I recently moved to an area near the ocean. It is a bit more rural than other places I’ve lived. A chance to get away from the hustle in an attempt to tame a tired and cluttered brain.
The house is adjacent to a large undeveloped area populated by an abundance of trees. An unexpected variety of wildlife shares the neighborhood. In my short time here, a backyard camera has captured visits by foxes, coyotes, skunks, raccoons, opossums, deer, and pumas.
My first position in an architecture firm was as a part-time runner. Long before the advent of electronic document distribution, my job was to shuttle drawings to and from assorted consultants and job sites. I was only in my first year of college, so doing any real architectural work was out of the question.
Once I chose to pursue architecture as a profession, I began looking for any related job to get me started. Architecture firms weren’t interested in hiring high school students, but I did find a job listing for a local company that specialized in building scale models for architects. In spite of my young age, I figured that my experience with graphics and architectural drafting would give me an advantage over most people that would pursue this part-time, low-paying assembly job.
Drafting (technical drawing) was my favorite class in high school. I took it all four years. While technically an elective, it was by no means an easy class. I enjoyed the challenge of meeting the high expectations of a very demanding instructor. I was something of a natural, and became quite good at drawing.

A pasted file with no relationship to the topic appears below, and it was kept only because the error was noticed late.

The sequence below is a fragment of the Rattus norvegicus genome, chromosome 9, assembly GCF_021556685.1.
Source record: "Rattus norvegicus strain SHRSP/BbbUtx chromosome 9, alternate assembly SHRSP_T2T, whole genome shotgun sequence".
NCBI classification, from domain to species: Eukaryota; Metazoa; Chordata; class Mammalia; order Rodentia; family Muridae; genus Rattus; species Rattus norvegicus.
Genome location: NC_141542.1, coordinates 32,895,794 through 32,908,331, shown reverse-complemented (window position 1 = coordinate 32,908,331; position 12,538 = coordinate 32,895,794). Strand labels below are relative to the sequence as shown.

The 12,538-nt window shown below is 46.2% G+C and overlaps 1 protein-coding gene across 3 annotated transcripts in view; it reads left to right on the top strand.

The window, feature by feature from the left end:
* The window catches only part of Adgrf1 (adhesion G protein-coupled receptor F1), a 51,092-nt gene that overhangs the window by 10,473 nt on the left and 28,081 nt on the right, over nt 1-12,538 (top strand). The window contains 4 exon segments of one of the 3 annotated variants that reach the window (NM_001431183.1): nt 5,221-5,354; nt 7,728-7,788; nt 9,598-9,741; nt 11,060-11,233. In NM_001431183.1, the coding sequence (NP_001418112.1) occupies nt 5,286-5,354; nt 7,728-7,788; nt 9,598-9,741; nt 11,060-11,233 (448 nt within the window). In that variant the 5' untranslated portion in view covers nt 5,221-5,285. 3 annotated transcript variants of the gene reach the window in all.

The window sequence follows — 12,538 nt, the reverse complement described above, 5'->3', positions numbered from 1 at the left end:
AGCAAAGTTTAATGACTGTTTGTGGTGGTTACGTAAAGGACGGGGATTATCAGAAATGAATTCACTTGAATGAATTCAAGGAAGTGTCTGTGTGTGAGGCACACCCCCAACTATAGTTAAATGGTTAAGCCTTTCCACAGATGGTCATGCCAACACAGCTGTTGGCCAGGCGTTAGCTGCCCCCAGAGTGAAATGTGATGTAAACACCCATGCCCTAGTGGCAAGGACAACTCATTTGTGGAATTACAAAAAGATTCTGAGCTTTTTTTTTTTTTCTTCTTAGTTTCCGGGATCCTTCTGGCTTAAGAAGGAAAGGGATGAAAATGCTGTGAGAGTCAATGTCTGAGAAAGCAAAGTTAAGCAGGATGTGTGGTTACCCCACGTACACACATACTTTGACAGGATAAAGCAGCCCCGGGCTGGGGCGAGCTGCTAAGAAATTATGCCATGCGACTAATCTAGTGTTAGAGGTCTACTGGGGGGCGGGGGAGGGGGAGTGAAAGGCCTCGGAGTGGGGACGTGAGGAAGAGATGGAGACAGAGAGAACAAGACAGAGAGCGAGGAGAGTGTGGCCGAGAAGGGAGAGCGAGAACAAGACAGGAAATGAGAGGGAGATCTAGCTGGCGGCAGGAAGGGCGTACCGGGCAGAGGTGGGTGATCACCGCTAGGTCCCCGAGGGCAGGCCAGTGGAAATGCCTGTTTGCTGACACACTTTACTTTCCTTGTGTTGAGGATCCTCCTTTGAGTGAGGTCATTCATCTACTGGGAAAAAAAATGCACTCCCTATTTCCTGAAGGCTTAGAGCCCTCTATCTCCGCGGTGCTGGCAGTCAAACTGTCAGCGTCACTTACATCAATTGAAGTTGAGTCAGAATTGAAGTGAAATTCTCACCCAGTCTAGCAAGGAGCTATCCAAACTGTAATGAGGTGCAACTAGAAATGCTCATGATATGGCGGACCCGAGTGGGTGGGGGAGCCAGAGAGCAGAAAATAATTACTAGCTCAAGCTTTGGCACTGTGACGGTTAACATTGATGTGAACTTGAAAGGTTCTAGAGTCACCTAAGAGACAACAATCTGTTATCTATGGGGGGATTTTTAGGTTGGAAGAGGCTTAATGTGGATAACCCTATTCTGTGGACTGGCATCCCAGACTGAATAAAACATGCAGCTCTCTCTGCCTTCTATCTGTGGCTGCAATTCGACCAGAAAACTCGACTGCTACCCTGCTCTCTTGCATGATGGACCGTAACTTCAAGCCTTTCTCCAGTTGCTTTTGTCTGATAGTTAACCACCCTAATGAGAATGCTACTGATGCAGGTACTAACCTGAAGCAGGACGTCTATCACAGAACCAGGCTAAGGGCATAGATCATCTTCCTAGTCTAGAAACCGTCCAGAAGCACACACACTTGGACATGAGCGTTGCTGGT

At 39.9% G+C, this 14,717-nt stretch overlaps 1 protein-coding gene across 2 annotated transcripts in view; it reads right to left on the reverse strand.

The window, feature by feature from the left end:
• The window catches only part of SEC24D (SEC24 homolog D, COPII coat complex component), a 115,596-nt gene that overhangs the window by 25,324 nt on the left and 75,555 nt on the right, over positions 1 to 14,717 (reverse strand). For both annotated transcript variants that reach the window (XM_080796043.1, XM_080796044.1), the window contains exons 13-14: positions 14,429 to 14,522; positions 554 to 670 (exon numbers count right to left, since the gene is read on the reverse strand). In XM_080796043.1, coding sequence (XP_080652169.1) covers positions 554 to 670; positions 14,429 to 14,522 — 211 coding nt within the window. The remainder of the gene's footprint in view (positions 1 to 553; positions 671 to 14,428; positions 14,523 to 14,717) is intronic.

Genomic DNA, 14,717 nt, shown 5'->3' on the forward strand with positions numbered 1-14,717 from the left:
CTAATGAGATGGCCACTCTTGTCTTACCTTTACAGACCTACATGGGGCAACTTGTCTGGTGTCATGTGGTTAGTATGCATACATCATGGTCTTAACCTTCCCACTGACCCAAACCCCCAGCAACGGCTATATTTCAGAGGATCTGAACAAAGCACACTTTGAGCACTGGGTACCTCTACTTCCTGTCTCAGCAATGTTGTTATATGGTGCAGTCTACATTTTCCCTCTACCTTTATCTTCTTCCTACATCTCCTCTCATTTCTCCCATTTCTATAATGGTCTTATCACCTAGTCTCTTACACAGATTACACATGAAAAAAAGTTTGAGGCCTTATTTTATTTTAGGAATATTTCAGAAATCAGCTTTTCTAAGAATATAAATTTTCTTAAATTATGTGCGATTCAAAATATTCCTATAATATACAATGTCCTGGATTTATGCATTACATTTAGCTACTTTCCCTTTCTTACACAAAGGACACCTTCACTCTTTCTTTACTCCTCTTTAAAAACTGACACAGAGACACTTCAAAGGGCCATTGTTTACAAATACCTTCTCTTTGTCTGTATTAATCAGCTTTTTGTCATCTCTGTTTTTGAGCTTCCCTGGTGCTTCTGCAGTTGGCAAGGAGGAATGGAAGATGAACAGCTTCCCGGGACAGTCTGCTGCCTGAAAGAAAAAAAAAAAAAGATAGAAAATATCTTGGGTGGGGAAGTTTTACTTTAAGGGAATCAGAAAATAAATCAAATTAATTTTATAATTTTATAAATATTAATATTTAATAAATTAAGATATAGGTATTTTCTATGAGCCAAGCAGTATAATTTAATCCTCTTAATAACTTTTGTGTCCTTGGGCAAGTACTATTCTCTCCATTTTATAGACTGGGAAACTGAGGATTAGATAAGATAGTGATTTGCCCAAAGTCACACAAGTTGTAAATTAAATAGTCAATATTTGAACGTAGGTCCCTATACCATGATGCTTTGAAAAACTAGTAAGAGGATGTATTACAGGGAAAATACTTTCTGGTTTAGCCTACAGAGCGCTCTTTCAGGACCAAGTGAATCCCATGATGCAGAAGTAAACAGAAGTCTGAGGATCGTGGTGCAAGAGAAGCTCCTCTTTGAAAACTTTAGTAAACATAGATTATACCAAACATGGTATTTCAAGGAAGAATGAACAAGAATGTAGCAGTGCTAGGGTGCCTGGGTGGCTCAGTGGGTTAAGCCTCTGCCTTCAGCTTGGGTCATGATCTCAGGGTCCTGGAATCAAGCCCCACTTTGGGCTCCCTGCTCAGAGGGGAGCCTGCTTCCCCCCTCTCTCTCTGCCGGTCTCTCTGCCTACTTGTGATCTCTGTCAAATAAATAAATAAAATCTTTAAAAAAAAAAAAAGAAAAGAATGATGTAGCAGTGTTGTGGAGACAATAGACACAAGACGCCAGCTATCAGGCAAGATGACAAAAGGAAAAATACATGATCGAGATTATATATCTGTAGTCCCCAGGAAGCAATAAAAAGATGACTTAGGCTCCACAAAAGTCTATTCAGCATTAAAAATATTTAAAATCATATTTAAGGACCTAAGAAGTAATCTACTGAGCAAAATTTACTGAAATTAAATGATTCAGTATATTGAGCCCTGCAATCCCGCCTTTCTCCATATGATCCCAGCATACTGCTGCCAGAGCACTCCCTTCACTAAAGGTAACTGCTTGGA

When a local businessman contacted the drafting department, offering some freelance work, the instructor recommended me. Continue reading →
Starting in middle school, I became a tropical fish hobbyist. Not one to go half-in on anything, I gradually accumulated more than twenty aquariums in my bedroom. I bred, raised, and competed best-in-show gouramis. I coaxed varieties of catfish to breed that hadn’t previously spawned in captivity, which enabled me to start a business selling them to local stores.
Duffy, our labradoodle, was enjoying his morning off-leash play in a field with seven other dogs. Always delightful… watching them interact. Every character is unique. Like people, but less inhibited.
Each day there is a slightly different mix of people and dogs. Regulars come and go.
One morning, a man I see about once a week was there. In the past, I had overheard someone talking to him, asking him what it was like to work at Google…
I was chatting with a relatively talkative woman whose dog I had just met, when the Google guy started walking away with his pooch in tow. She rather abruptly pointed his way and said, “Oh… he works at Google.”
This weekend, I purchased a retractible leash for our puppy, Duffy. There are places on walks where I want him to be able to roam more freely.
I was perplexed that the pet store had several different rows of the model I wanted, even though they all were labeled as medium. I read and reread the boxes, just to make sure that there were no subtle differences between them. Nope, they all said the same thing, so I picked one…